This week was a sobering reminder about the inherent dangers of space flight.
On Tuesday, an unmanned Antares rocket containing 5,000 pounds of supplies and experiments bound for the International Space Station malfunctioned, prompting its operator, Orbital Sciences, to trigger its self-destruct system.
And then today, during a manned test flight, Virgin Galactic and Scaled Composites’ space plane SpaceShipTwo suffered an “anomaly” — code for something seriously wrong — and crashed. As I’m writing this, the status of the pilots is unknown, but it appears that one was killed and the other suffered serious injuries.
We don’t know all the details of these two incidents — it may take months to complete full investigations — so I’m not going to speculate. But I think I can say that this week will set the private space industry back by years.
That’s unfortunate, but it is probably necessary.
Our admiration for the work astronauts do has always been tempered by our knowledge of how dangerous it is.
I grew up reading books and poring over photos of the Apollo program, which was a terrific triumph (we put men on the moon, and did it in less than a decade) punctuated by the disasters of the Apollo 1 launchpad fire and Apollo 13.
Later, like many aspiring nerds, I obsessed about the Space Shuttle program. There, too, years of success were marred by two high-profile disasters. When the Challenger exploded 72 seconds into its flight in 1986, killing everyone aboard, I was in high school. I can still remember how the principal came on the P.A. to let us know what had happened, and to ask for a moment of silence and prayer. The images of that explosion’s fragmenting smoke trails still make my heart clench. Then, many years later, in 2003, the Columbia broke apart upon reentry, killing its crew. After that happened I felt like the Shuttle program might never recover. And in some ways it didn’t: While NASA continued to fly Shuttle missions, they happened less frequently and at far higher cost than the designers of the Shuttle had ever anticipated, partly because of the complexities involved in making sure they were safe.
But for the past five years, it has seemed that we’d moved into a new era of space flight. Instead of the old, expensive, nationalistic bureaucracy of NASA, we have a nimble, international movement powered largely by private corporations.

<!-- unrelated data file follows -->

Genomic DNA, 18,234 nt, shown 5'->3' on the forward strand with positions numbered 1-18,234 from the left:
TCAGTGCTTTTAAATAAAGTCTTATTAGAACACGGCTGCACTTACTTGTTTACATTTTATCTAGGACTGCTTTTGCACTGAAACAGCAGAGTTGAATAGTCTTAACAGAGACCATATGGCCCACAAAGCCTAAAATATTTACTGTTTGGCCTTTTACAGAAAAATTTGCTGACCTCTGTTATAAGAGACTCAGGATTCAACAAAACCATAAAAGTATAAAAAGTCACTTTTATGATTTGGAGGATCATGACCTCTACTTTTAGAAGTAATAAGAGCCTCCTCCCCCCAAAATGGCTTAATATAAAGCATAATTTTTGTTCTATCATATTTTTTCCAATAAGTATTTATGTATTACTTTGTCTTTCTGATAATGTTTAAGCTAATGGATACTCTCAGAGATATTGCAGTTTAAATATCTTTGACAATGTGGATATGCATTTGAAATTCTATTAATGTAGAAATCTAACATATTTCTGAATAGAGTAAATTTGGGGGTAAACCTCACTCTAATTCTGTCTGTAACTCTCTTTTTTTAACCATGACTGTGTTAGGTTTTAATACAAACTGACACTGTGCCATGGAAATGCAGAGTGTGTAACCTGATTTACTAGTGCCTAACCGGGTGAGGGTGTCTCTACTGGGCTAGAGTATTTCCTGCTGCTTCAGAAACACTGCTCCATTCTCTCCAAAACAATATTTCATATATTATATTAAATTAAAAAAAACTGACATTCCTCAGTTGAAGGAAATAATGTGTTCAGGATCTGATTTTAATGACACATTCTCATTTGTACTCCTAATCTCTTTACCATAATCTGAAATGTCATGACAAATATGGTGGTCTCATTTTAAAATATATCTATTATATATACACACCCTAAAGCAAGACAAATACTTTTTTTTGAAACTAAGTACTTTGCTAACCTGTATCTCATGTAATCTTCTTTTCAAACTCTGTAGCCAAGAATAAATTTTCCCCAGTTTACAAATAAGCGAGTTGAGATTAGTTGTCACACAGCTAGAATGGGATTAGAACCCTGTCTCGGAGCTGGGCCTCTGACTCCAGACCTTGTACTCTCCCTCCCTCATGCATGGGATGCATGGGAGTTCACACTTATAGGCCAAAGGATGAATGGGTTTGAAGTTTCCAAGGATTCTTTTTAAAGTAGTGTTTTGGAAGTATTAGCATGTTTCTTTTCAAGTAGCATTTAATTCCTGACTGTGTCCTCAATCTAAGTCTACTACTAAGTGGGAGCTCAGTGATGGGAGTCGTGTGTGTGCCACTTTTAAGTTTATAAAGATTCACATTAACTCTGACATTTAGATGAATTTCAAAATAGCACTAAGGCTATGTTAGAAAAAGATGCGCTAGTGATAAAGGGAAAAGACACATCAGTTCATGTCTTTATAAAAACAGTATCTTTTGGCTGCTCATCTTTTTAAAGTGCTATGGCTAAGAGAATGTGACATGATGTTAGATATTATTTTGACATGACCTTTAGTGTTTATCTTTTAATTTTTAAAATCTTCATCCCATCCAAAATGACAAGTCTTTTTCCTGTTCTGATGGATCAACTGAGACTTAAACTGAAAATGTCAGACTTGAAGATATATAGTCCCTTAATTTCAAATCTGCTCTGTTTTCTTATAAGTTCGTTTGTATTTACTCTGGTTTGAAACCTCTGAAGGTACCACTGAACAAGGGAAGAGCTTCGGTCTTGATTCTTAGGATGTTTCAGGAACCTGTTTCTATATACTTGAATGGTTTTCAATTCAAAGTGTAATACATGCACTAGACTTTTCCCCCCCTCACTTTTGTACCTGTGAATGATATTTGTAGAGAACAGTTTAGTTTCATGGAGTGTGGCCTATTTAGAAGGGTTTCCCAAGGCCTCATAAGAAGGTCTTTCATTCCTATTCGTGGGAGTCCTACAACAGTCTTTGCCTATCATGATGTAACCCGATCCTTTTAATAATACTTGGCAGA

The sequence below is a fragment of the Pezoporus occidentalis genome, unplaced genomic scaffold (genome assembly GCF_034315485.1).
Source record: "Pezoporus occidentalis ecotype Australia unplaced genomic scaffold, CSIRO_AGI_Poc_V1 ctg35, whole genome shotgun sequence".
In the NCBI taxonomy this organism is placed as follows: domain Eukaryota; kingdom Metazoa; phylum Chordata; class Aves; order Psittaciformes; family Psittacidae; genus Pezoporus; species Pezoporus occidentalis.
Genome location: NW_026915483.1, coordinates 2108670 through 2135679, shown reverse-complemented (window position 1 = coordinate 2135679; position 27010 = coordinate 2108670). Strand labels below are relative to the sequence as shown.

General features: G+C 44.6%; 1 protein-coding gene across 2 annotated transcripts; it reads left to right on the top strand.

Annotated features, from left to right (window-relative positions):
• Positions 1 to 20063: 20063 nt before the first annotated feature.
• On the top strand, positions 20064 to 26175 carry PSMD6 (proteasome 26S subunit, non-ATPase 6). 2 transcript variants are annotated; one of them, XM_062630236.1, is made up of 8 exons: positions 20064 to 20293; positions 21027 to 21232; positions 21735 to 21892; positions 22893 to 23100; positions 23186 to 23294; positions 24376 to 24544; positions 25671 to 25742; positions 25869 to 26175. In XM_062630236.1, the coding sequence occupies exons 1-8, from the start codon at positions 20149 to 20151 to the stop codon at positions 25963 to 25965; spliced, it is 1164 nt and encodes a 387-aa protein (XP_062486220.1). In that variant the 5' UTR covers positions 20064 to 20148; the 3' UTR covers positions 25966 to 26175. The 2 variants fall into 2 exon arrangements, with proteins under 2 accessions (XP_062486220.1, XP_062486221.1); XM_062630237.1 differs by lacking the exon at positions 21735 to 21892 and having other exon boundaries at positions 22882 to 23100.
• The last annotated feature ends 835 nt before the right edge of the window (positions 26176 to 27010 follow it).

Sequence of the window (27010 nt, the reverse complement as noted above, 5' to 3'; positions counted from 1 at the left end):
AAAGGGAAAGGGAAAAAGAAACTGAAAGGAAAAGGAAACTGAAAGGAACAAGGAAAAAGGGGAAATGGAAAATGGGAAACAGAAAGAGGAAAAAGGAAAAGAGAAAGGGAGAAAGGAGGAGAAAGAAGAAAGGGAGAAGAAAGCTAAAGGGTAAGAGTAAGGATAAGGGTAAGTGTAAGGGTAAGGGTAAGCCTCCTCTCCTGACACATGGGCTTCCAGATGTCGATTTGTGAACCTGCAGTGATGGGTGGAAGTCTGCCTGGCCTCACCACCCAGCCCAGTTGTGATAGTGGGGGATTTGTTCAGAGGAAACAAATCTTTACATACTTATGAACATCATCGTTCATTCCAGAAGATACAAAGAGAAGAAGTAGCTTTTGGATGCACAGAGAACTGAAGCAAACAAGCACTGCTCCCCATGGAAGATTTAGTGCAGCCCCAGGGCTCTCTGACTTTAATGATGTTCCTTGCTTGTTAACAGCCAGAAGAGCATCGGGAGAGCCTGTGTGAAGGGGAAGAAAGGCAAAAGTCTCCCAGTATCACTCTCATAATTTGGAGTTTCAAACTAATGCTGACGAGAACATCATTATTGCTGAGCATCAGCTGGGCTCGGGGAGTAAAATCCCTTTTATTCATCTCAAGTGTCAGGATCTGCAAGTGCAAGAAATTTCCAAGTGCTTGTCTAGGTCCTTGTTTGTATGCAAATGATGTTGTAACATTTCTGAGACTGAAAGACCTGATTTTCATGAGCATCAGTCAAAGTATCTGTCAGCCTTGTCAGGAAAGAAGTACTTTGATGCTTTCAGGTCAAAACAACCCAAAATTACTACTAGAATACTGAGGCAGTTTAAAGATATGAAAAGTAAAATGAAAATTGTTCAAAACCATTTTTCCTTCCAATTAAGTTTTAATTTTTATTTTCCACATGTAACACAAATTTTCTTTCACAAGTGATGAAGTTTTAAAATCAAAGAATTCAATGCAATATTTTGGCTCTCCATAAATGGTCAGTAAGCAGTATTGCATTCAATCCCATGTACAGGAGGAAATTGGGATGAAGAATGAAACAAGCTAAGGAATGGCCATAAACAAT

As these corporations began to play a larger role, the variety of space travel increased, encompassing high-budget and low-budget projects and everything in between.
That’s been a fantastic thing to watch for space enthusiasts like me, and I think it’s on balance been good for humanity, too. National governments could cooperate to build and supply the International Space Station. Ordinary schoolkids could design experiments and actually send them into space. The super-rich, like Richard Garriott (aka Lord British) or Anousheh Ansari, could spend tens of millions of dollars to play space tourists aboard the ISS. A NASA astronaut could record a music video for YouTube or publish Instagram photos from orbit, engaging millions in the adventure of space travel.
And those who were wealthy enough to afford a $250,000 ticket could dream of going on a short but exhilarating suborbital flight aboard Virgin Galactic, which made remarkably fast progress toward FAA approval and actual paid space flights, which were scheduled to begin in 2015.
All of that seems sadly naive now.
Yes, there is a lot of vibrant innovation happening in space travel now. And that innovation is both exhilarating and, I think, necessary. But after this week, it seems clear we need to take a strong, sober look at the risks, as well as the rewards, of space flight.
Bloomberg estimates that, if U.S. air travel were as risky as space travel is, we’d have 272 airplane crashes a day. Clearly there is more work to be done in making rockets safer, and maybe that’s what the space industry needs to focus on next.
Those risks, great as they are, should not ever stop us from going into space. But we should be looking at them with open eyes.
And while we ponder those risks, let’s stop for a moment to silently reflect on the bravery of those who are leading the way, and who — like today — sometimes pay the ultimate price.
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